Elucidation of the human B cell immune repertoire by high-throughput sequencing and computational simulation
MetadataShow full item record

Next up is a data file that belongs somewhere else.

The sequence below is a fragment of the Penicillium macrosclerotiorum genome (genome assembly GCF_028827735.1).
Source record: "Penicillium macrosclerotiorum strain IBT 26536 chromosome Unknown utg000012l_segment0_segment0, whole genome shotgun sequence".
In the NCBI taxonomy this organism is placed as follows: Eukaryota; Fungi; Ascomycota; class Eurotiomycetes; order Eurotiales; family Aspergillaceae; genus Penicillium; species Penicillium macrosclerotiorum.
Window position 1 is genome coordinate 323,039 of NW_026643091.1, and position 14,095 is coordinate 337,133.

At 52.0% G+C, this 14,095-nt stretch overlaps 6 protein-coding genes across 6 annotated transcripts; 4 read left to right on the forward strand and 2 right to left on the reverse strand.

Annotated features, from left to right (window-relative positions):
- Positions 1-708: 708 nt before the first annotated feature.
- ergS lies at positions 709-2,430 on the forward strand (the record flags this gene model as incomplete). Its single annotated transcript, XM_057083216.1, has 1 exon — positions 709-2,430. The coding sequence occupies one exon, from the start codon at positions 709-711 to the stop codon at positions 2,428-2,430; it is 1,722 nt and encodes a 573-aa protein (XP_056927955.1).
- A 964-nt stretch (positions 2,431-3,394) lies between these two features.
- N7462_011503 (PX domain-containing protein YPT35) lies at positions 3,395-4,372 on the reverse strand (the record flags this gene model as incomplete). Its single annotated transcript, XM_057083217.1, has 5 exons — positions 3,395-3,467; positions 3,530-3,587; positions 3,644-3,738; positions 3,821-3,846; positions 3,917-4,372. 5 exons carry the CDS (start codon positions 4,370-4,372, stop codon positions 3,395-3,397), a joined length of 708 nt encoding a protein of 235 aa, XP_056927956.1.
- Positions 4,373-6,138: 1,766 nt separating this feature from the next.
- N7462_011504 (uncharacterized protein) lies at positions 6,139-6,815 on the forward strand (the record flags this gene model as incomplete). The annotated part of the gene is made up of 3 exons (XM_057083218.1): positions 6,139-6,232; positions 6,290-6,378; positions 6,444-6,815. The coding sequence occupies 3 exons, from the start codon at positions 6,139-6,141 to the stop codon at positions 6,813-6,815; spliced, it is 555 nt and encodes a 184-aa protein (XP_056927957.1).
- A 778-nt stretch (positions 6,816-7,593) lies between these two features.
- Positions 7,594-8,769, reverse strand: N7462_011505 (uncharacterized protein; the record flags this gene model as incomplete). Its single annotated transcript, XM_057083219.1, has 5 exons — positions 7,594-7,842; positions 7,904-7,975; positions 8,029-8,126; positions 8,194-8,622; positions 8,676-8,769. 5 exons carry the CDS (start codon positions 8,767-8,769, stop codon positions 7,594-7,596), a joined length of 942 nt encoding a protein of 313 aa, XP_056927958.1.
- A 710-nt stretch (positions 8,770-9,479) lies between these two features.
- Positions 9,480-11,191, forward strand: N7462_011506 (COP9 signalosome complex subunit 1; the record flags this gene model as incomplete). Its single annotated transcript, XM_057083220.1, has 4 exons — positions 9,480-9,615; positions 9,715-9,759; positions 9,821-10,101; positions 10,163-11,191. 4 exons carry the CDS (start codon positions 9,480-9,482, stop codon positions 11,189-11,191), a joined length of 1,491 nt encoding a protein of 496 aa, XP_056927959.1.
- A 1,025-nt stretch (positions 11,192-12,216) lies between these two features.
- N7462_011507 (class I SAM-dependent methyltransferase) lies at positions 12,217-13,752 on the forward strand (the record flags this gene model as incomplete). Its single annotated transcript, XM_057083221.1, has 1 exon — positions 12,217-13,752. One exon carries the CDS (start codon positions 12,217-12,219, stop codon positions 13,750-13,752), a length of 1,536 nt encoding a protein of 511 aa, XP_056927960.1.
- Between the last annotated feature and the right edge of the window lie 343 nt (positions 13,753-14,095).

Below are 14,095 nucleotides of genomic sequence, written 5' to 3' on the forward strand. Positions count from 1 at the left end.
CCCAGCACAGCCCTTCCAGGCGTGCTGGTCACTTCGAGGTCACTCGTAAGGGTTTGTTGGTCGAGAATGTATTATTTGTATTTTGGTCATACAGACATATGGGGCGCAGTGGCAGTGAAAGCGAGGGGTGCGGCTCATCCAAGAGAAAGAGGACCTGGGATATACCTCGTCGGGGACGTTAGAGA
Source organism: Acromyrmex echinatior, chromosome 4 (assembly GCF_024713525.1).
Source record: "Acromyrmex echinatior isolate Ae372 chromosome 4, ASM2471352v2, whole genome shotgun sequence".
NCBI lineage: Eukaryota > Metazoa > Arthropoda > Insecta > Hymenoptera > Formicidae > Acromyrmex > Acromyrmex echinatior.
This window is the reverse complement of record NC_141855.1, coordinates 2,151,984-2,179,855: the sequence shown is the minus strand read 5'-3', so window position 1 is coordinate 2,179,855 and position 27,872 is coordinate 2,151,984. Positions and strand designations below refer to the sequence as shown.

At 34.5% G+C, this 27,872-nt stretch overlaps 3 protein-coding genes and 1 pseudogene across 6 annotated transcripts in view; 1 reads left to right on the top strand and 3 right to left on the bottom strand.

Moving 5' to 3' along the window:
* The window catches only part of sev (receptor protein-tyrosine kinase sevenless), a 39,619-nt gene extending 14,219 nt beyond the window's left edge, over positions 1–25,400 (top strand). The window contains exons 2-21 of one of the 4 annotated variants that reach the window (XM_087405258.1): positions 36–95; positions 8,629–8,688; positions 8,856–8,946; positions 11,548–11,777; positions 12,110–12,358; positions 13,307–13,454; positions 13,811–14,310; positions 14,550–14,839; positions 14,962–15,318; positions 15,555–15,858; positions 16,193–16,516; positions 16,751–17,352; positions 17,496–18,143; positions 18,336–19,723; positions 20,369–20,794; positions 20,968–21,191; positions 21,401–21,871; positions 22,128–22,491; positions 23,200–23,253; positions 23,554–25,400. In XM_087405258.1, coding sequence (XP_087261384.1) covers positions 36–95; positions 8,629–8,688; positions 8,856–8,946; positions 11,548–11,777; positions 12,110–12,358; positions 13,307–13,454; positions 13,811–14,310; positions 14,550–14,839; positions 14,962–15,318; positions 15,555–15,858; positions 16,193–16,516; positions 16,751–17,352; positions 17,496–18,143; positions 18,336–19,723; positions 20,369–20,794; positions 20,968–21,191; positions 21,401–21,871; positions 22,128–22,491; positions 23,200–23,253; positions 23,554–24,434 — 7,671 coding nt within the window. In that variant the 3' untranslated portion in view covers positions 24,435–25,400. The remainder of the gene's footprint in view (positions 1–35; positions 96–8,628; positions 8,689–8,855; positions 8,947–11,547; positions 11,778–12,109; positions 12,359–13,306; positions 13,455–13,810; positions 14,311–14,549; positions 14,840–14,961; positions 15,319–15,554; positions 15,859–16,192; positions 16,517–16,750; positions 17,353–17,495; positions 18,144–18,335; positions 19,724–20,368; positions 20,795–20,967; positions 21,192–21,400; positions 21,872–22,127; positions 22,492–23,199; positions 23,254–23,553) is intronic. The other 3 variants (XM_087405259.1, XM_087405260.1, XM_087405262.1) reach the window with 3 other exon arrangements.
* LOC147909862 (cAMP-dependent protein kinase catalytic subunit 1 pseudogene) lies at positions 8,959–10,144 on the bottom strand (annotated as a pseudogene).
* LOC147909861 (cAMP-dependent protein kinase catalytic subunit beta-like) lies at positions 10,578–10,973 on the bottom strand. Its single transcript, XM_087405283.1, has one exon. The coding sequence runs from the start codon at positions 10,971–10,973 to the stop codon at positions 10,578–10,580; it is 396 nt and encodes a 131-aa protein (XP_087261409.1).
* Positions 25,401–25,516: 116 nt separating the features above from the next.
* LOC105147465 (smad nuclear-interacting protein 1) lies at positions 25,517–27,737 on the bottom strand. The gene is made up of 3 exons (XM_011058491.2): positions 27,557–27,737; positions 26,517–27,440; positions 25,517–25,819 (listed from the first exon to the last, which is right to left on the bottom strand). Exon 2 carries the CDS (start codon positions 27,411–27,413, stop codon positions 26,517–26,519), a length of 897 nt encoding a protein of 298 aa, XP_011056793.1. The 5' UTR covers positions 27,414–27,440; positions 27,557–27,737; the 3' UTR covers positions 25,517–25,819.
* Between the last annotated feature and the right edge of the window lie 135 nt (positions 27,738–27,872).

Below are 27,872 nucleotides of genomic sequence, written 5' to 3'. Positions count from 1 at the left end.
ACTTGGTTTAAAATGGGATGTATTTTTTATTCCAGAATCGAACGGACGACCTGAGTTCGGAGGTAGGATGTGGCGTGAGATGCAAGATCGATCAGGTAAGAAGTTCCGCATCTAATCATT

The human immune system carefully balances the need to maintain stable responses to familiar stimuli with the need for agile responses to an ever changing array of potential dangers. Classic techniques allow for detailed evaluation of parts of the immune system, while emerging technologies allow for more systems-level analysis of the immune system as a whole. In this dissertation, I use high-throughput techniques and computational analysis to advance our understanding of the human bone marrow B cell repertoire. First, I describe the variation in composition of human bone marrow plasma cells from the same individual over time. I show that the frequency of gene and gene combination usage, assayed by high-throughput sequencing, is temporally stable over 6.5 years. Next, I describe a computational model that simulates the process of high-throughput sequencing of immune cells and identify the major sources of error in these experiments. Specifically, this simulation demonstrates that the typical shape of the experimental distribution of antibodies may be in large part be due to error generated in the experimental process and not a biologically relevant observation. I go on to demonstrate the current limits in understanding the initial distribution of the immune repertoire due to accumulated noise in the experimental process. The work presented here represents the longest longitudinal study to date of high-throughput sequencing techniques used to study the repertoire of human B cells. In addition, the computational model frames the technical challenges of immunological repertoire analysis. This knowledge will provide the basis of future studies to understand the nature of B cells in human bone marrow. It will be relevant for both academic and clinical researchers studying the immune system at basal state as well as at an active defense state. Ultimately, it provides guidance to the community at large with the intent of improving immunology and human health.